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seventeenth century, on no better liar temper arose entirely from this grounds. But what is worthy of par- cause or from original disposition, it ticular notice in their case, is the vi- appears at least to have displayed itsible conflict between statute-law sup- self at a very early age; and his faported by the obstinate credulity of ther used to observe, that “ he was the lower classes, on theone hand,--and born either to slay or be slain." He the dawn of a purer day which was was never more than a few months at then rising upon our rulers, and had school, but he had learned to read already begun to dispel the illusions of English very well. He was sent to the most detestable fanaticism, on the Edinburgh when young to learn the other. Yet it is a melancholy thing trade of a brush-maker ; but his exto reflect how long the night had last- traordinary figure attracted so much ed, and how deep had been its dark- notice, that he soon left this city in ness ; nor is it less lamentable to per- disgust, and retired to his native hills. ceive how ineffectually the influence How he subsisted on his return to of true religion and of science is op- the country we have not heard, but posed, in our own days, to the invete- some time afterwards, probably on the rate credulity of a large proportion of death of his father, he attracted the our countrymen.
notice of Sir James Nasmyth ; and being now settled in the parish of
Manor, he formed the plan of erectDAVID RITCHIE, THE ing a cottage for himself on the ORIGINAL OF THE BLACK DWARF. grounds of that gentleman, whose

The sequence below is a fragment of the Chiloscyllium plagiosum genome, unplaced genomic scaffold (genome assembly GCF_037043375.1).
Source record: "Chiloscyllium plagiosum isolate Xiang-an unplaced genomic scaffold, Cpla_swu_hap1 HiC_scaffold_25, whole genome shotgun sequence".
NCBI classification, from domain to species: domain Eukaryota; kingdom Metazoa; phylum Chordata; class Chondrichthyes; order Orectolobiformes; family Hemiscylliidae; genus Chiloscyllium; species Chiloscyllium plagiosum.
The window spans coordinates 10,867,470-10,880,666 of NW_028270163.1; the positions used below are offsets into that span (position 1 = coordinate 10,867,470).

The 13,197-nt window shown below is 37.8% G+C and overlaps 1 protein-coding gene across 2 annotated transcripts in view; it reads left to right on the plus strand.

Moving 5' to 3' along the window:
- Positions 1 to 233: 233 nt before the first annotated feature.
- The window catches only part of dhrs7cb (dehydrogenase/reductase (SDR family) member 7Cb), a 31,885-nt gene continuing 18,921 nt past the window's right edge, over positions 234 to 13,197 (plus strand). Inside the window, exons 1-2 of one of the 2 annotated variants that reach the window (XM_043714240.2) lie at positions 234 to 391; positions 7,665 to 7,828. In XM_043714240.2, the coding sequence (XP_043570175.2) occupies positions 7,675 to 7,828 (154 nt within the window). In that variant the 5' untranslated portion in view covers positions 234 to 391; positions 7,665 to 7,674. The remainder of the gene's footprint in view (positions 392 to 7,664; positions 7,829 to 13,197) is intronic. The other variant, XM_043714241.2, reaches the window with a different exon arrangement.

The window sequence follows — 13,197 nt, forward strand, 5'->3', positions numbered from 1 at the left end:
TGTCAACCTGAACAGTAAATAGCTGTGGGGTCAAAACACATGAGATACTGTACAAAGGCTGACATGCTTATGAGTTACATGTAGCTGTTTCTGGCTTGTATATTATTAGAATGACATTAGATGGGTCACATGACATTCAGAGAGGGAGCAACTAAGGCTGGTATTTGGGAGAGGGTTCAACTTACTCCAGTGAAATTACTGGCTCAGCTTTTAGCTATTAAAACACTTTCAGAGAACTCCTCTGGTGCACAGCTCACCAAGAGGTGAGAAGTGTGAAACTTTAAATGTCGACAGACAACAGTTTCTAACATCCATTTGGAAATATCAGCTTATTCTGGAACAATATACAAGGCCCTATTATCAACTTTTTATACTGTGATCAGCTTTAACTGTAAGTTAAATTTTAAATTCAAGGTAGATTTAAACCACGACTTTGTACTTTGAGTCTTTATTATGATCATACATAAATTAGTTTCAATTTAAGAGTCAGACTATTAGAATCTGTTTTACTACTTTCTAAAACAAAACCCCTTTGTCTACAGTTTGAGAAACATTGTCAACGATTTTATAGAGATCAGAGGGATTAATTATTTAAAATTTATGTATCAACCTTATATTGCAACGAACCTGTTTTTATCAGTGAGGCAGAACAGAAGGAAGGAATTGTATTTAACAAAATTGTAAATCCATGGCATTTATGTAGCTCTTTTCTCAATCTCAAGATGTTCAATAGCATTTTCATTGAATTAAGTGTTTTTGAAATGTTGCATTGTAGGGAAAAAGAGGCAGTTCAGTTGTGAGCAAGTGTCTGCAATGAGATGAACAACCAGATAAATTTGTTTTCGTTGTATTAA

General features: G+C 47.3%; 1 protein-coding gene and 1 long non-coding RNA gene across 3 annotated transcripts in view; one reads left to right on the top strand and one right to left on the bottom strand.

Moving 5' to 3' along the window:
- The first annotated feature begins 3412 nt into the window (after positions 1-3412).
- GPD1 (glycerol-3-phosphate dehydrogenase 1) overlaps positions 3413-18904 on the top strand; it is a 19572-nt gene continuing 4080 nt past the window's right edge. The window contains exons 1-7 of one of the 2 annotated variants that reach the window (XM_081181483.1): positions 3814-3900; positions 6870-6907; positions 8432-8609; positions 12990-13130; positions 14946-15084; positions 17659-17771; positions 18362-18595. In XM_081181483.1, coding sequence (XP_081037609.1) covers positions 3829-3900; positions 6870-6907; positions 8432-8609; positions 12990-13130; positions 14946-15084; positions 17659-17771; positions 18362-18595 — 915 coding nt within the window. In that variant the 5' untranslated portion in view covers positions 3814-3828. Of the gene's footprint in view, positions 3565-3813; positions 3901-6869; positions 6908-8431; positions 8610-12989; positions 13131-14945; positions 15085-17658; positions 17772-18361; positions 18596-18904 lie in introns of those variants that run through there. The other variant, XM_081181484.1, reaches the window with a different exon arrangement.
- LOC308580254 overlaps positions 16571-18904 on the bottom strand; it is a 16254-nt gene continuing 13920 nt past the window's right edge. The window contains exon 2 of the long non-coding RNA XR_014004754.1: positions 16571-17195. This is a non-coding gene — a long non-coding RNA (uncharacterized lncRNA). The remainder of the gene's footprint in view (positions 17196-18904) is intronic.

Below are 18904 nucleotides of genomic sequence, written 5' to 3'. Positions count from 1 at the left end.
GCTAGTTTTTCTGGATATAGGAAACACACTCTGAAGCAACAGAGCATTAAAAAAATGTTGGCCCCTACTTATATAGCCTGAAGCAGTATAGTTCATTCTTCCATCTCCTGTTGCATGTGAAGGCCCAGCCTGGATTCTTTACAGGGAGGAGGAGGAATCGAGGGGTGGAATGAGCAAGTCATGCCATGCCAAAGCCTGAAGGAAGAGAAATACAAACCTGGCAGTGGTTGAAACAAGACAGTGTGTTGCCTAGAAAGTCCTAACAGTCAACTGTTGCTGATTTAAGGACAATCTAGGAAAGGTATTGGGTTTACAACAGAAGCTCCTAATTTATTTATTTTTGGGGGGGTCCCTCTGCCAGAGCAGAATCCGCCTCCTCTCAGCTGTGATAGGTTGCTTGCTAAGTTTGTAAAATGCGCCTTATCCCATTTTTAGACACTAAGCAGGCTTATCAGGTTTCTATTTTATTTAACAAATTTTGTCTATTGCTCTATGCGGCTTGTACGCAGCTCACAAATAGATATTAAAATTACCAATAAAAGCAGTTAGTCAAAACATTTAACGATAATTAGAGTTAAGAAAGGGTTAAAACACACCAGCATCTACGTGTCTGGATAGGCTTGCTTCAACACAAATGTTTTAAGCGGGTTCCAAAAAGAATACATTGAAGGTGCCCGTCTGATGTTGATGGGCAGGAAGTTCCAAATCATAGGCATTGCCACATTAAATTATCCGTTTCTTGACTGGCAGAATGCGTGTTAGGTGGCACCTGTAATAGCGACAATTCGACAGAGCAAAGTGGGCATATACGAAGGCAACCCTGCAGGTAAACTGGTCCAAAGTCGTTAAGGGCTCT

permission he seems to have readily The singular person of whose real obtained. He fixed upon a spot of history and condition we now propose ground at the bottom of a steep bank to detail a few particulars, has al- on the farm of Woodhouse. The beready excited the curiosity and con- nevolent proprietor directed his sertributed to the entertainment of the vants to lend him what assistance he public in no ordinary degree, under might require, and gave him possesthe fictitious character of the Black Sion of the ground rent-free. The Dwarf. Of Ritchie's being the real dwarf required but little assistance. prototype of that marvellous misan- With incredible labour and perseverthrope, we do not profess to entertain ance, he first cleared the space to be even the shadow of a doubt. Under occupied by his hut and a small garthat view he has been already de- den ; scooping out for that purpose a scribed, evidently from high authori- large recess in the side of the hill, ty, in the Quarterly Review-and al- which, rising abruptly, formed on the so in the Edinburgh Monthly Maga- one side a natural wall to the garden. zine for June, by a correspondent who The rest of it was inclosed partly by has since communicated to us some a wall of considerable height, and further curious and well authenticated partly by the cottage, which occupiinformation, which corroborates in ge- ed another of the sides. The walls neral his former account, and which, both of the garden and the hut were with materials from other sources, chiefly built by Davie himself, of enables us to present our readers with such materials as the spot afforded. the following details.
Though without mortar, they were David Ritchie, commonly called very solid, and were formed of alterBowed Davie, was born at Easter Hap- nate layers of large stones and turf. prew, in the parish of Stobo, Peebles- Having covered the cottage with a neat shire, about the year 1740. His fa- thatch-roof, and constructed a small ther, William Ritchie, a labouring man, door, and a few rude pieces of housewas employed for many years in the hold furniture, he proceeded to the slate quarries at that place, as was cultivation of his garden, in which he also one of his sons, who was older displayed very considerable taste, as than David. The name of our hero's well as industry. In a short time he mother was Niven. David used to contrived to stock it with a few fruitsay, that his deformity was owing trees, and with all sorts of flowers, to ill-guiding in his childhood ; but herbs, and culinary vegetables which this was not credited, and he is un- could be procured in the neighbourderstood to have been mis-shapen hood. His manner of working is de from his birth. Whether his pecu- scribed, by persons who used to visit